24 February 2015

Hyper-Modern English

Most people know that language evolves over time; it's obvious enough if you compare the English of Shakespeare or even of the Victorian era with present-day English.  But the internet is changing the way language changes.  In hindsight this should have been foreseeable.  Language exists for communication, and the internet is a communication medium whose character is in many ways unprecedented.

Internet communication has three distinctive features which are influencing the way English changes.  The first and most obvious is that it is typed, not spoken.  The second is that it is instantaneous, allowing some innovations to quickly proliferate globally from a single source (an example would be the word pwned, which seems to have originated a few years ago from a typo made by some one individual somewhere, but is already almost universal).  Finally, much of the English-using population on the internet -- probably the great majority -- consists of non-native speakers.  Popular culture is discussed on the internet on a vast scale (by definition, if it's popular culture), and internationally.  While political discussions tend to take place within individual countries (because each country's political system and universe of issues and candidates is separate), for pop culture, nationality is pretty much irrelevant.  A single common language is needed so that everyone can understand everyone else, and given the dominance of English in today's world, it has inevitably become the internet lingua franca as well.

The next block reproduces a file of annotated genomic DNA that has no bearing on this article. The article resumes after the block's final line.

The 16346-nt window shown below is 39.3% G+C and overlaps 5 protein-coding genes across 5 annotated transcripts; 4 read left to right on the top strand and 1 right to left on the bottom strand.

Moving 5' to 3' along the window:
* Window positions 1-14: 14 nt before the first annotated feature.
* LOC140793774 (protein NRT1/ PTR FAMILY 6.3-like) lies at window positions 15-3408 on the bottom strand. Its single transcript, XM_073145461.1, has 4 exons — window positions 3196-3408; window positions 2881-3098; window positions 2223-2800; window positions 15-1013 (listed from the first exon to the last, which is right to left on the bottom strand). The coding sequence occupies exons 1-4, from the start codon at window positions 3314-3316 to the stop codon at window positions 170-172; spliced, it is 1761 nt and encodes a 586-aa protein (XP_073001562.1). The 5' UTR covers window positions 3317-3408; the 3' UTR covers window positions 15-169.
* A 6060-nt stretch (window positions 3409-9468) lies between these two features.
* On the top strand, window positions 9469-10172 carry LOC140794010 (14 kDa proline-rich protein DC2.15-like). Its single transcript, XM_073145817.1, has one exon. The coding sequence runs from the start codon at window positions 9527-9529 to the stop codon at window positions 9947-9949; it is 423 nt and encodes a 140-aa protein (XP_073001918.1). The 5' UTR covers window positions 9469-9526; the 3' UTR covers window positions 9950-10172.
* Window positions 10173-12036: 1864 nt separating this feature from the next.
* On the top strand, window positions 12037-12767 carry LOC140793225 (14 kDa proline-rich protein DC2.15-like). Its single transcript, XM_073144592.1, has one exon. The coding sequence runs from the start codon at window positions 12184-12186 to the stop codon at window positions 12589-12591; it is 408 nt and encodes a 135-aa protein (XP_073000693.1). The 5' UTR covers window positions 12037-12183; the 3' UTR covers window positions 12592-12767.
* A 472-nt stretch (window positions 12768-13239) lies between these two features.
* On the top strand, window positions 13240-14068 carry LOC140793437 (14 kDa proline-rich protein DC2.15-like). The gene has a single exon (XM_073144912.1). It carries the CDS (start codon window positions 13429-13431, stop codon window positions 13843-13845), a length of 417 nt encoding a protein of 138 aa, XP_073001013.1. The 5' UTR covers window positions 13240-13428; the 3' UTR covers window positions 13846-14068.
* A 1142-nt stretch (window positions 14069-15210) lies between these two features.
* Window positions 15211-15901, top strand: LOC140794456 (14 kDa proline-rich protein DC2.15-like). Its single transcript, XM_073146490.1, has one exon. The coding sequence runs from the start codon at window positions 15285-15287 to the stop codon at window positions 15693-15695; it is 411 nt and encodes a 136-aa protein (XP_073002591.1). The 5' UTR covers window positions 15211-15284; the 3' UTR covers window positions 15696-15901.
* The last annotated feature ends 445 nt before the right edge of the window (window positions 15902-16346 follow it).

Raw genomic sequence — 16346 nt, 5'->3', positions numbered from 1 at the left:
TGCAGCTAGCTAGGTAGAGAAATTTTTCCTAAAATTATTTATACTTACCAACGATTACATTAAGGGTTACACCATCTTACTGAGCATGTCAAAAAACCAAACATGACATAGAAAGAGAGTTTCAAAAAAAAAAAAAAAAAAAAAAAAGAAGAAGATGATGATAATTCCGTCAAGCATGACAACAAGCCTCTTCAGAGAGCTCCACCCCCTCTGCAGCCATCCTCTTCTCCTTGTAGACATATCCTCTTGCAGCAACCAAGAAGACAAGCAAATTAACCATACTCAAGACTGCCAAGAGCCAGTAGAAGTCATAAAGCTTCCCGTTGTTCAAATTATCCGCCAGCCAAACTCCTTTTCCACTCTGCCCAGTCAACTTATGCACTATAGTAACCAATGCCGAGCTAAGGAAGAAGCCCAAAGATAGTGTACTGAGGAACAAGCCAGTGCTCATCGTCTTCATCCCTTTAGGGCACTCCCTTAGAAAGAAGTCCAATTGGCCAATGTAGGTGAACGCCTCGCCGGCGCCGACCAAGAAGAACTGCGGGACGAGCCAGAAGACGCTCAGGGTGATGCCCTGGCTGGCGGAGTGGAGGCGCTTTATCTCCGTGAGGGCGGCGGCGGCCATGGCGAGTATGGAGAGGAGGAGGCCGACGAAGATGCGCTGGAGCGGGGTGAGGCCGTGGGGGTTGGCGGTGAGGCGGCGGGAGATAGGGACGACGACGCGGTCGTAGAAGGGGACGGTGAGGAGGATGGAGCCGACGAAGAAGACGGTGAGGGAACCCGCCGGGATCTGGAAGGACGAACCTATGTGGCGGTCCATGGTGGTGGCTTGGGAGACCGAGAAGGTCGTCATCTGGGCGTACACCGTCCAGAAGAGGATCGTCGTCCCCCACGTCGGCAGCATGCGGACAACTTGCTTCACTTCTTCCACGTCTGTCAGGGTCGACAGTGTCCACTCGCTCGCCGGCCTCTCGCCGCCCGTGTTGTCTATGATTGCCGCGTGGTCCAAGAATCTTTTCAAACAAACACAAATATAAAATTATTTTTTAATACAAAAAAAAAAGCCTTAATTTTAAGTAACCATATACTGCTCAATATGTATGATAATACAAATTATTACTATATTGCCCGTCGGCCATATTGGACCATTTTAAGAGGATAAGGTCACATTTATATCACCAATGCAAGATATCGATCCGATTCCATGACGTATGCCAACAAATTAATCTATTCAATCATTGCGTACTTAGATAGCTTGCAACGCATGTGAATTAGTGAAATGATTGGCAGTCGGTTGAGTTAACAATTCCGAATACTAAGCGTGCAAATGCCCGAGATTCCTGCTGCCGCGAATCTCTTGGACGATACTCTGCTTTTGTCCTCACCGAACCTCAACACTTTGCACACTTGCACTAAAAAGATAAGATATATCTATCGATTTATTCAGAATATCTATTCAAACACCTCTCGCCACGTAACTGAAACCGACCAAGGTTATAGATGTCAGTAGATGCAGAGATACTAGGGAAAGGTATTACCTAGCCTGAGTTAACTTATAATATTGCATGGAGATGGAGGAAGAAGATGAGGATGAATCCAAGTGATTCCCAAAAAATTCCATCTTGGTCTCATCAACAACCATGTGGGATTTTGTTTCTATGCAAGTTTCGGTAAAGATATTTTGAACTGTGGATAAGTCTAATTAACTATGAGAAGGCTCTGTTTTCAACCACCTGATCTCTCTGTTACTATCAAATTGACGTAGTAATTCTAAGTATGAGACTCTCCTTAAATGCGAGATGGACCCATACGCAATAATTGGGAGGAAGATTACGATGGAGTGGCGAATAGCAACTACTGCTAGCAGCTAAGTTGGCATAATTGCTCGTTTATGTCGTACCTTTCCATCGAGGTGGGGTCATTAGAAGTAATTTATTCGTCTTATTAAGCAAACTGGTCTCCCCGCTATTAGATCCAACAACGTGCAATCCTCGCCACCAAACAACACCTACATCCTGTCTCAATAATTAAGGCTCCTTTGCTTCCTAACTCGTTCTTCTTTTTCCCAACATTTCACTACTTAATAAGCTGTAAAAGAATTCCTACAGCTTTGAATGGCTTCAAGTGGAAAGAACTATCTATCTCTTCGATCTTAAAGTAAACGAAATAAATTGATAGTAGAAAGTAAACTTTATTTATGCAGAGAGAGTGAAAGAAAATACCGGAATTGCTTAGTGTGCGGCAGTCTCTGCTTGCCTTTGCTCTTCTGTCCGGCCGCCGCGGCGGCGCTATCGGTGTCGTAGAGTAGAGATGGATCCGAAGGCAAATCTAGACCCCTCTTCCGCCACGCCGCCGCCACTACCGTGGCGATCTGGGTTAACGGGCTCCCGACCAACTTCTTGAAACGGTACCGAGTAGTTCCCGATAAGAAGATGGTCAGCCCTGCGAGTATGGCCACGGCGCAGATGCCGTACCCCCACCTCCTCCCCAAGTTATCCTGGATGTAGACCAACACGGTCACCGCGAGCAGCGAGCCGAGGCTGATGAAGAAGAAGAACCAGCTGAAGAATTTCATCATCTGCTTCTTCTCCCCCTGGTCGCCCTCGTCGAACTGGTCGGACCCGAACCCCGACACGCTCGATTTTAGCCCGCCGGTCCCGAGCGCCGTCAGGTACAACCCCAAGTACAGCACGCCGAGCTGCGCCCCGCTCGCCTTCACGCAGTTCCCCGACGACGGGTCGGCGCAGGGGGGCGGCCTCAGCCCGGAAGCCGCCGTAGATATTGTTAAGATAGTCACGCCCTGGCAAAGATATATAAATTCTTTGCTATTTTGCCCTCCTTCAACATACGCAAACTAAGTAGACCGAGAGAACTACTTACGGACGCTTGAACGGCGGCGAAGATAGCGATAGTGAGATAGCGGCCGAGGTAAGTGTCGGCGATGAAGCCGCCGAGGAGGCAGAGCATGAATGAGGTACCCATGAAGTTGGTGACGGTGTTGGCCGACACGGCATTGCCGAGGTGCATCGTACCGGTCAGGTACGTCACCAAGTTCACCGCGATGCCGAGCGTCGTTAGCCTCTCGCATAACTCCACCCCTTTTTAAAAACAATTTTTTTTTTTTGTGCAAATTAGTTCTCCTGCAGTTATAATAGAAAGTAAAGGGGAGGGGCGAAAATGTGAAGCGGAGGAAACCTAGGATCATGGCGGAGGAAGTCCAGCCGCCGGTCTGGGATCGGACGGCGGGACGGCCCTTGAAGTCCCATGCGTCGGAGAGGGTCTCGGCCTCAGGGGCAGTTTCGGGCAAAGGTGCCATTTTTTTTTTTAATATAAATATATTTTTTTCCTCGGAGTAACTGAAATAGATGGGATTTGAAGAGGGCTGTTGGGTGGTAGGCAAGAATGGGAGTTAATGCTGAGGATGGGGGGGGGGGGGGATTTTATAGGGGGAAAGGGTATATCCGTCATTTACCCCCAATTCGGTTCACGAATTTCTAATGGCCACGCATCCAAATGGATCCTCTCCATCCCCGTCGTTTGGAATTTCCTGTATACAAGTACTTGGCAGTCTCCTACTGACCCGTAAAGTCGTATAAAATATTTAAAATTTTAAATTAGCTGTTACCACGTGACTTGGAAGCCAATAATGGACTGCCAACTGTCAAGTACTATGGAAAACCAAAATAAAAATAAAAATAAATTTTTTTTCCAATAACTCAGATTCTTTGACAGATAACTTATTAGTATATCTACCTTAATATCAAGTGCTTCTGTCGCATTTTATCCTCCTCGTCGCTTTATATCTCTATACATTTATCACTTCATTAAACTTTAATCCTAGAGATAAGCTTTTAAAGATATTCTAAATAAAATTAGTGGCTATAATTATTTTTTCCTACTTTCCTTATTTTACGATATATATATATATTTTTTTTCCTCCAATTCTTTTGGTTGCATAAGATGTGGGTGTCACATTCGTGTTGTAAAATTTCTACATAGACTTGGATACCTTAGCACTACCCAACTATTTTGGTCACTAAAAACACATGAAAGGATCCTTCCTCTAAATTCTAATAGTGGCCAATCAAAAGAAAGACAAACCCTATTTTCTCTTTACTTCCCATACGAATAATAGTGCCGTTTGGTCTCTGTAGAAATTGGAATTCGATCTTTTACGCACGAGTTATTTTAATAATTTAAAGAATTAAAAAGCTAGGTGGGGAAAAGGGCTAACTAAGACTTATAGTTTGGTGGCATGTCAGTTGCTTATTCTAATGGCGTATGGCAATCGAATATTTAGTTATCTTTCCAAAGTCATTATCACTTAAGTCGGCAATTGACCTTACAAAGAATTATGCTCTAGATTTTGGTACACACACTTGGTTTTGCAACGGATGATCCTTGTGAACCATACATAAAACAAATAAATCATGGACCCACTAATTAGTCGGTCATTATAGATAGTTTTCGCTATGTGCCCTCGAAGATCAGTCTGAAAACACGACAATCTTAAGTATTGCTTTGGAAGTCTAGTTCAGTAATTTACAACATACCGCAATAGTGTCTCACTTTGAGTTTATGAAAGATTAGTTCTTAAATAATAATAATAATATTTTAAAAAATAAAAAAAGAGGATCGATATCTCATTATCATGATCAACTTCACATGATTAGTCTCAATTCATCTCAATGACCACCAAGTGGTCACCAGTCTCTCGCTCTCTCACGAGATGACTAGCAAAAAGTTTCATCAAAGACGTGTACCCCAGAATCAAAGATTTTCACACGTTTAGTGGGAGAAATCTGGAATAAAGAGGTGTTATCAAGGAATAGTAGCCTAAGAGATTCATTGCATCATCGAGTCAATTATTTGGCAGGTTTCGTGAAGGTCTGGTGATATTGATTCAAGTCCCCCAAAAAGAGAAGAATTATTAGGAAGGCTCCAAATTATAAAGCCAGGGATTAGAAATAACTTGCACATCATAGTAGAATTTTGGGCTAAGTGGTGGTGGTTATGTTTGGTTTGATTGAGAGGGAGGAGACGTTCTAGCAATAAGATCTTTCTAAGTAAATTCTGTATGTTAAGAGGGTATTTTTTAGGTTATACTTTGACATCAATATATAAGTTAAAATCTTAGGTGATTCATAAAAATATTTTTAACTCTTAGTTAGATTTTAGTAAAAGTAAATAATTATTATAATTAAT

What I see proliferating across the internet is not exactly standard English as we've long known it, but a sort of ad hoc hyper-modern dialect full of new expressions for all the now-essential concepts that didn't exist a decade or so ago. If you're like me, you've been gradually absorbing this over the last few years without quite realizing it.  Pwned, blogosphere, selfie, wiki, cosplay, hashtag, gif, Singularity, lolcat, uncanny valley, spambot, emoticon, shipper, meatspace, femslash, incel, banhammer, Rule 34, twincest, headcanon, doxx, concern troll, reblog, bromance -- how many of these terms would you, or anyone, have understood just ten years ago? This dialect can bewilder uninitiated speakers of old-fashioned English who encounter it, and the presence of a few Japanese loan words further baffles those who, having finally worked out what manga and hentai refer to, are darkly suspicious of yuri and senpai. Curiously enough, Hyper-Modern English never seems to adopt words from any other foreign language except Japanese. Likely it's the influence of the anime subculture.